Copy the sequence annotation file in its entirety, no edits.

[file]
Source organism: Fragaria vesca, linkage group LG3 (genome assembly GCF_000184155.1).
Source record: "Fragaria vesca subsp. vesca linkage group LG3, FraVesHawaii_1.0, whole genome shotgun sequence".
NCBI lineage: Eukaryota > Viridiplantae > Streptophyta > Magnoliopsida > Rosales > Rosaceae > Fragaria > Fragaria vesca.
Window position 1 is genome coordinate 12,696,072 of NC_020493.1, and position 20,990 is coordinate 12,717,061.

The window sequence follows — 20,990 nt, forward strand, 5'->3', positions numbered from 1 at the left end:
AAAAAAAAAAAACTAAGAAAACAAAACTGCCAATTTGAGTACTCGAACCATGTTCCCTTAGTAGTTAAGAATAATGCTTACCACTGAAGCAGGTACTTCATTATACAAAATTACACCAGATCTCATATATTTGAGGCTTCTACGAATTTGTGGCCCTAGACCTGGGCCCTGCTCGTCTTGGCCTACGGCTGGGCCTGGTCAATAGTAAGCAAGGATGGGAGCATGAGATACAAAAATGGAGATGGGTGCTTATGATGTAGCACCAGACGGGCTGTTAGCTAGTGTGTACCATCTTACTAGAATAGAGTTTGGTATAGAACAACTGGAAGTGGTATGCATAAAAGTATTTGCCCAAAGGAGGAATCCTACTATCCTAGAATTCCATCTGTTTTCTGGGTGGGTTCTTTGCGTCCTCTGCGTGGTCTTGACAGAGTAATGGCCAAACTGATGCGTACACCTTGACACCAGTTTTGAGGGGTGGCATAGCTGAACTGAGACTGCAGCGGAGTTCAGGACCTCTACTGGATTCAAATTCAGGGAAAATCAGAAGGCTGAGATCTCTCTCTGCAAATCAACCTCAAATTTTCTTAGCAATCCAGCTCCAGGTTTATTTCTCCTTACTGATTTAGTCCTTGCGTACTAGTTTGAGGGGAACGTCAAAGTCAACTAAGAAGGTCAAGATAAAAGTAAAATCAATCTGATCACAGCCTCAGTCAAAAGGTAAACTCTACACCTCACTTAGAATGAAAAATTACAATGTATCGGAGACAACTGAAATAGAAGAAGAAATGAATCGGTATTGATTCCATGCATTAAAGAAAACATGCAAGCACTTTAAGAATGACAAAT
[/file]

Source organism: Fragaria vesca, linkage group LG3 (genome assembly GCF_000184155.1).
Source record: "Fragaria vesca subsp. vesca linkage group LG3, FraVesHawaii_1.0, whole genome shotgun sequence".
NCBI lineage: Eukaryota > Viridiplantae > Streptophyta > Magnoliopsida > Rosales > Rosaceae > Fragaria > Fragaria vesca.
Window position 1 is genome coordinate 12,696,072 of NC_020493.1, and position 20,990 is coordinate 12,717,061.

The window sequence follows — 20,990 nt, forward strand, 5'->3', positions numbered from 1 at the left end:
AAAAAAAAAAAACTAAGAAAACAAAACTGCCAATTTGAGTACTCGAACCATGTTCCCTTAGTAGTTAAGAATAATGCTTACCACTGAAGCAGGTACTTCATTATACAAAATTACACCAGATCTCATATATTTGAGGCTTCTACGAATTTGTGGCCCTAGACCTGGGCCCTGCTCGTCTTGGCCTACGGCTGGGCCTGGTCAATAGTAAGCAAGGATGGGAGCATGAGATACAAAAATGGAGATGGGTGCTTATGATGTAGCACCAGACGGGCTGTTAGCTAGTGTGTACCATCTTACTAGAATAGAGTTTGGTATAGAACAACTGGAAGTGGTATGCATAAAAGTATTTGCCCAAAGGAGGAATCCTACTATCCTAGAATTCCATCTGTTTTCTGGGTGGGTTCTTTGCGTCCTCTGCGTGGTCTTGACAGAGTAATGGCCAAACTGATGCGTACACCTTGACACCAGTTTTGAGGGGTGGCATAGCTGAACTGAGACTGCAGCGGAGTTCAGGACCTCTACTGGATTCAAATTCAGGGAAAATCAGAAGGCTGAGATCTCTCTCTGCAAATCAACCTCAAATTTTCTTAGCAATCCAGCTCCAGGTTTATTTCTCCTTACTGATTTAGTCCTTGCGTACTAGTTTGAGGGGAACGTCAAAGTCAACTAAGAAGGTCAAGATAAAAGTAAAATCAATCTGATCACAGCCTCAGTCAAAAGGTAAACTCTACACCTCACTTAGAATGAAAAATTACAATGTATCGGAGACAACTGAAATAGAAGAAGAAATGAATCGGTATTGATTCCATGCATTAAAGAAAACATGCAAGCACTTTAAGAATGACAAAT